TEFCA, QHINs, FHIR and terminology standards will facilitate the transmission and receiving of information, but the critical task for clinicians will be finding the information needed to assess, evaluate, manage and treat a specific problem. Clinical users need to quickly view the symptoms, history, physical exam findings, test orders and results, therapies, comorbidities, sequalae and other data points related to any specific condition.
In the new world of interoperability, incoming information will be in a variety of terminologies and formats: ICD10-CM and SNOMED for problems and diagnoses, LOINC and CPT for lab orders and results, CPT, HCPCS, and ICD10-PCS for procedures and therapies, RxNorm and NDC for drugs, and a number of other specialized code sets. While these code sets and terminologies are useful for classifying information in a specific domain, they were not designed to work together to present a comprehensive view of a condition, nor for use by clinicians at the point of care.
Current EHRs typically organize this information into separate “tabs” or “buckets” in the medical record. To monitor the course of a disease, a user must navigate between sections and spend time hunting for the relevant details – which takes time that could be better-spent interacting with the patient and managing their condition. The EHR may contain all the relevant information a clinician needs for decision making, but finding the precise details they need is not always easy.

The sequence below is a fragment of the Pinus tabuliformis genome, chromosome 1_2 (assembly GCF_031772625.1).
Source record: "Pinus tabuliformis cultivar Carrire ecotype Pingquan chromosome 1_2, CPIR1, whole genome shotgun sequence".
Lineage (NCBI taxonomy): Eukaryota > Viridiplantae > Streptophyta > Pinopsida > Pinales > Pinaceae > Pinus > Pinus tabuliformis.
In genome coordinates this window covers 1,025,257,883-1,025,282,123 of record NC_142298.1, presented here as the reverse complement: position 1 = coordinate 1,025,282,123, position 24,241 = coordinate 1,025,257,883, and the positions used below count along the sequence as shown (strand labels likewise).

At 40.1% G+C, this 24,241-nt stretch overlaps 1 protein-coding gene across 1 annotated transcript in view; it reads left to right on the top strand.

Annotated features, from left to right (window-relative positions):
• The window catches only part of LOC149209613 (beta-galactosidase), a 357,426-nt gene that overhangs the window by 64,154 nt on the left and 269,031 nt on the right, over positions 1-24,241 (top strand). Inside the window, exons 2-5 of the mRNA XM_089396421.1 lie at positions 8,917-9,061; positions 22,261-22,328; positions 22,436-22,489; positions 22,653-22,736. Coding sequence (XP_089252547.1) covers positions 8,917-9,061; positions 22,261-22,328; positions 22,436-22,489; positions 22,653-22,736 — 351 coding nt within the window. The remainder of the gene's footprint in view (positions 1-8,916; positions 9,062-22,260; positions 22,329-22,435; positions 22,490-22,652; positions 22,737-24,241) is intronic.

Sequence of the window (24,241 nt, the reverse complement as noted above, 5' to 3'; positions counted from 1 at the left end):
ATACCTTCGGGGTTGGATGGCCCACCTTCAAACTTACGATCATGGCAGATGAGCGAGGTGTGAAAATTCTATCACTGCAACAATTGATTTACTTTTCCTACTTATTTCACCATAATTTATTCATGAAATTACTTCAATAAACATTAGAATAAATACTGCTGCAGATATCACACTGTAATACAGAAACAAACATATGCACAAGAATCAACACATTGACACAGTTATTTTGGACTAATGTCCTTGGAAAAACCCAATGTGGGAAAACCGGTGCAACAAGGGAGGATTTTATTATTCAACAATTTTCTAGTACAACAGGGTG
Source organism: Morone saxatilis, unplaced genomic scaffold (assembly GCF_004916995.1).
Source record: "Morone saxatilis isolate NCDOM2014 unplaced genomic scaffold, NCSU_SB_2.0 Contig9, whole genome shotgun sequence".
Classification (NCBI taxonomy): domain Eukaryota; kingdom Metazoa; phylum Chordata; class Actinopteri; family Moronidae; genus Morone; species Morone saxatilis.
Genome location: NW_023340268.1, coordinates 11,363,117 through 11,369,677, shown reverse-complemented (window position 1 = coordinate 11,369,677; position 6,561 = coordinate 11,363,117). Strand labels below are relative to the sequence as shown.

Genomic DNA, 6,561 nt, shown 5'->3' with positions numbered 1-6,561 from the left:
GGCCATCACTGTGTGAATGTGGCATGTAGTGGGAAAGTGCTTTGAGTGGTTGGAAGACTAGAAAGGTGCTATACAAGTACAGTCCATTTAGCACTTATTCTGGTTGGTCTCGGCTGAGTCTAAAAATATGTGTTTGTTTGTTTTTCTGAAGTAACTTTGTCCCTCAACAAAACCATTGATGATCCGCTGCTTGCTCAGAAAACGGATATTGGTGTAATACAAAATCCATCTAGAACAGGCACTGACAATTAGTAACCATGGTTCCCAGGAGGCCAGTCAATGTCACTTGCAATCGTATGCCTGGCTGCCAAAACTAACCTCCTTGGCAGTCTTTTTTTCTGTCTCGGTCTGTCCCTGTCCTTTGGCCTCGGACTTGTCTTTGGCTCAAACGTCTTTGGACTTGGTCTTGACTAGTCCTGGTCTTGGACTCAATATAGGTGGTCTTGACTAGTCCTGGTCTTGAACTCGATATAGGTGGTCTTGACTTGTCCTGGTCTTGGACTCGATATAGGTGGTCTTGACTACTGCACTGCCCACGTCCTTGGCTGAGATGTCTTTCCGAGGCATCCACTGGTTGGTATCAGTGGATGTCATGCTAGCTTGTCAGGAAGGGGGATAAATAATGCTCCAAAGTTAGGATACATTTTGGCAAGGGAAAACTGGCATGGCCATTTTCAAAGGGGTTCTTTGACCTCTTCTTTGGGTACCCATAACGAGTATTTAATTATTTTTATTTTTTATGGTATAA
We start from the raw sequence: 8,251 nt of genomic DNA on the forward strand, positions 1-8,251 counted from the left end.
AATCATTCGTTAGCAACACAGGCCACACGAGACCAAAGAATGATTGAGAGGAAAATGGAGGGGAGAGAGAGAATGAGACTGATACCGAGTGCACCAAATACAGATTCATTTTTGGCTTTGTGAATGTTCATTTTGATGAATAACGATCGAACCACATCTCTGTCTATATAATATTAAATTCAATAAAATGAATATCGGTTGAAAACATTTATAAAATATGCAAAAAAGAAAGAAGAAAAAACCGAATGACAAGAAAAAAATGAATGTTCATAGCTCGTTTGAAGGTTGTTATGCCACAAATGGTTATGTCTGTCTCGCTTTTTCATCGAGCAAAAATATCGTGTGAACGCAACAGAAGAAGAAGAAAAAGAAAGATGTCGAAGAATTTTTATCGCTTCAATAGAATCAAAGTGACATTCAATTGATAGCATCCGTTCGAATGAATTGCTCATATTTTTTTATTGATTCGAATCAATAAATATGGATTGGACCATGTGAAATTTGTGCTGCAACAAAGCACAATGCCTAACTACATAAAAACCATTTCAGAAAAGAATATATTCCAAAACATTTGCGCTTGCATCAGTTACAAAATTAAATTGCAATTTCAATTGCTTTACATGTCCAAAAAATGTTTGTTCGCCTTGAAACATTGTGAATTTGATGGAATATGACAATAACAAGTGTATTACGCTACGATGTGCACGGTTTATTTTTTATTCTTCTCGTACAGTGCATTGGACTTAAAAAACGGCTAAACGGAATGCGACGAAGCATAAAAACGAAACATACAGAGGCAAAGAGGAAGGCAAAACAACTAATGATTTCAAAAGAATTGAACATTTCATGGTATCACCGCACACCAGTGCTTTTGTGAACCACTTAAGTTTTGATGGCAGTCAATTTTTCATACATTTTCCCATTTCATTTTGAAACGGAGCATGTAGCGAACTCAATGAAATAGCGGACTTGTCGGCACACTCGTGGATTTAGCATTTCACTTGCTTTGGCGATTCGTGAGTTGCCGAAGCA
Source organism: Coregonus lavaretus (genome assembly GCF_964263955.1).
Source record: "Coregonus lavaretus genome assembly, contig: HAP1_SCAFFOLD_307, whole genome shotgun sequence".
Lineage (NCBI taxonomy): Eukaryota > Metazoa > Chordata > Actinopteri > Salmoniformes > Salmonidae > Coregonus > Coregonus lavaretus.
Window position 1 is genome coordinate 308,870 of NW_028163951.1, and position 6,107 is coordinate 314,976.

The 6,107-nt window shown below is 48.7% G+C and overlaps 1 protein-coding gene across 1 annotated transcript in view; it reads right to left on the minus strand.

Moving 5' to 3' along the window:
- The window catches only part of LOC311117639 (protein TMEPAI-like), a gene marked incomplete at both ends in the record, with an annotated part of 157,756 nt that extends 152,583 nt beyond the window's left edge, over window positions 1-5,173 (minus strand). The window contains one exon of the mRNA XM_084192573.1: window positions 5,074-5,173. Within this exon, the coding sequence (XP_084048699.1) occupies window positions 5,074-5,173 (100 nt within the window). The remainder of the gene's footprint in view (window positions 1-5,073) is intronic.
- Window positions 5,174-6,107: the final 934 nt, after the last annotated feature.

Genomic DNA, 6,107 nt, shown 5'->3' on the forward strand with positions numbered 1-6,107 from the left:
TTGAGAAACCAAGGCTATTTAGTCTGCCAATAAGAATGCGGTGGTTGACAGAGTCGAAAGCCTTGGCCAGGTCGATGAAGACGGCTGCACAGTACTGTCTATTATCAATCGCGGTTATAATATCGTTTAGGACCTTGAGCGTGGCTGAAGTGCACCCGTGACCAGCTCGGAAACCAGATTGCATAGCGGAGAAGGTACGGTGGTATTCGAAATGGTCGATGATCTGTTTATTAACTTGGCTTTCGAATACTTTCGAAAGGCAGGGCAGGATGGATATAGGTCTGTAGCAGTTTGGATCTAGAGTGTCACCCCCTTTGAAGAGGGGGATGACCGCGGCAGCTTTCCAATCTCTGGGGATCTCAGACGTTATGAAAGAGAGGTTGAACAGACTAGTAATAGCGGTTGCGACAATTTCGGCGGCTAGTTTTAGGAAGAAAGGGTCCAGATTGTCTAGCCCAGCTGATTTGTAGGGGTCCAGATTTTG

A better way
In the world of value-based care, the effective monitoring and management of chronic conditions requires that all relevant information for a diagnosis be instantly available to the clinician at the point of care, without requiring clinicians to waste precious time searching for details. A better way would be to empower clinicians with a clinical toolset that allows them to select any condition and immediately see a diagnostically organized view of all the relevant details. Such technology could replace manual searches by automatically filtering information for diagnostic relevancy based on the codified details and using natural language processing and mappings to organize the items.
In addition to diagnostic filtering and presentation, the ideal clinical toolset must also integrate with existing system workflows and provide point-of-care services to evaluate the patient’s medical record for adherence to clinical best practice guidelines and mandated quality measures, appropriateness of diagnostic coding, and sufficiency of documentation.
Without a new set of tools that clinicians can access at the point of care, the availability of information from QHINs will increase provider burdens because they will struggle to find the information needed to evaluate a patient, take action, complete documentation, and move to the next patient.
Basic interoperability is about to become real. The next step is diagnostic interoperability – which could very well be the impetus for value-base care success and for the transformation of EHRs from clinician burden to essential tool.